Another world fiction challenge book, my fourth in a month; I'm overdosed on these right now and need to take a break.
This novella is purportedly the diary of a Cameroonian "houseboy" (actually a young man, though we never learn his age), which as it is fiction, of course doesn't read like any real diary ever written. He becomes the servant of a powerful colonist, learns more about the whites than they're comfortable having him know, and it turns out badly for him. This book was originally published in 1956, when Cameroon was still a French colony, and no doubt caused a stir at the time and has historical value for that reason.
Eh, I could give some analysis of this book, the simple and abrupt writing style (at least in translation), the story that focuses on the day-to-day activities of the white employers more so than the narrator's inner life or feelings, but it boils down to another "this book has some academic value, but otherwise isn't likely to be of much interest unless you're from the area" review. I am tired of writing those reviews and you all are tired of reading them. I've read so many of these books now that even the most bizarre errors are beginning to repeat themselves - even the narrator's observing something and describing it as "imperceptible" (not "nearly imperceptible," but actually incapable of being perceived) only repeats a malapropism I'd seen before.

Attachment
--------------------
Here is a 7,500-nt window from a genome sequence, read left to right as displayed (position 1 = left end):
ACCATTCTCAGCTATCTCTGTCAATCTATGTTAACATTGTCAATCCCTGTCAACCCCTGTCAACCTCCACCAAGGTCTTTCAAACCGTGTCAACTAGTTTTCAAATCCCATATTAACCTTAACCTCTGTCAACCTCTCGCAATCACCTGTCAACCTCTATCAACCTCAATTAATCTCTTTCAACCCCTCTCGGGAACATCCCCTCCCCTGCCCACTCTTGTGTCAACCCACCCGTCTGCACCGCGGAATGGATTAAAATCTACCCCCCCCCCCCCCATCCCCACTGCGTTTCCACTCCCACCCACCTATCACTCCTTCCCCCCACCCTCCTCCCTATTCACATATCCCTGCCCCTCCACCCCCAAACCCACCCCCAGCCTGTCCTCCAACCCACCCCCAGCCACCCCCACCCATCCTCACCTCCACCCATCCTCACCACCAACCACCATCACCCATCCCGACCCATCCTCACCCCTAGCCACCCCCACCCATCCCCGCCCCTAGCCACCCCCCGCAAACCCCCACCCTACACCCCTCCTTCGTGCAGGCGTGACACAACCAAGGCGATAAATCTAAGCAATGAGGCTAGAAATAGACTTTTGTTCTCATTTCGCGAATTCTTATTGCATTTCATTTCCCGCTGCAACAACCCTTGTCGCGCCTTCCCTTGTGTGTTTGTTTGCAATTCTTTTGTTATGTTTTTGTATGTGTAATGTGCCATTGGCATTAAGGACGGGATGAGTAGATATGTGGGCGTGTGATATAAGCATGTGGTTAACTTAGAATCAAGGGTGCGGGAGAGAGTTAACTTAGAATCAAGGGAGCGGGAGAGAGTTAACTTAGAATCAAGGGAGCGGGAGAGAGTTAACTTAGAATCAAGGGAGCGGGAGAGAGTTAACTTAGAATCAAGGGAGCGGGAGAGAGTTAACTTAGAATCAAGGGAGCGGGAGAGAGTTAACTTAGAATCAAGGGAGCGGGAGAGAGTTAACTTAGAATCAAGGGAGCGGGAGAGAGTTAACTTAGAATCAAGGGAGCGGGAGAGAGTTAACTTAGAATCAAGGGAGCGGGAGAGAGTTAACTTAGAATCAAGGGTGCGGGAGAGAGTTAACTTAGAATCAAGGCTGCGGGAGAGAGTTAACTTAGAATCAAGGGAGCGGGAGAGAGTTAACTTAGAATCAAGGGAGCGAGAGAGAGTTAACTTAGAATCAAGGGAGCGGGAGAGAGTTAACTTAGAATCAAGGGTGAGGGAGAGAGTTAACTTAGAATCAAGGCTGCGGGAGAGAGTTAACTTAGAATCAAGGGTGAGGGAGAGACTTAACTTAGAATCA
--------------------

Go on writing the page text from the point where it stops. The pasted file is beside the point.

So, fuck it, instead I'm going to give you a list of obscure foreign (to me) books, mostly in translation and hard to find outside of a university library, that I did enjoy and find entertaining. Here you are:
Zenzele, Nozipo Maraire (Zimbabwe)
The Day Lasts More Than a Hundred Years and Jamilia, Chingiz Aitmatov (Kazakhstan and Kyrgyzstan, respectively)
Four Reigns, Kukrit Pramoj (Thailand)
I Do Not Come to You By Chance, Adaobi Nwaubani (Nigeria)
Ports of Call, Amin Maalouf (Lebanon)
Fiela's Child, Dalene Matthee (South Africa)
Miss Chopsticks, Xinran (China)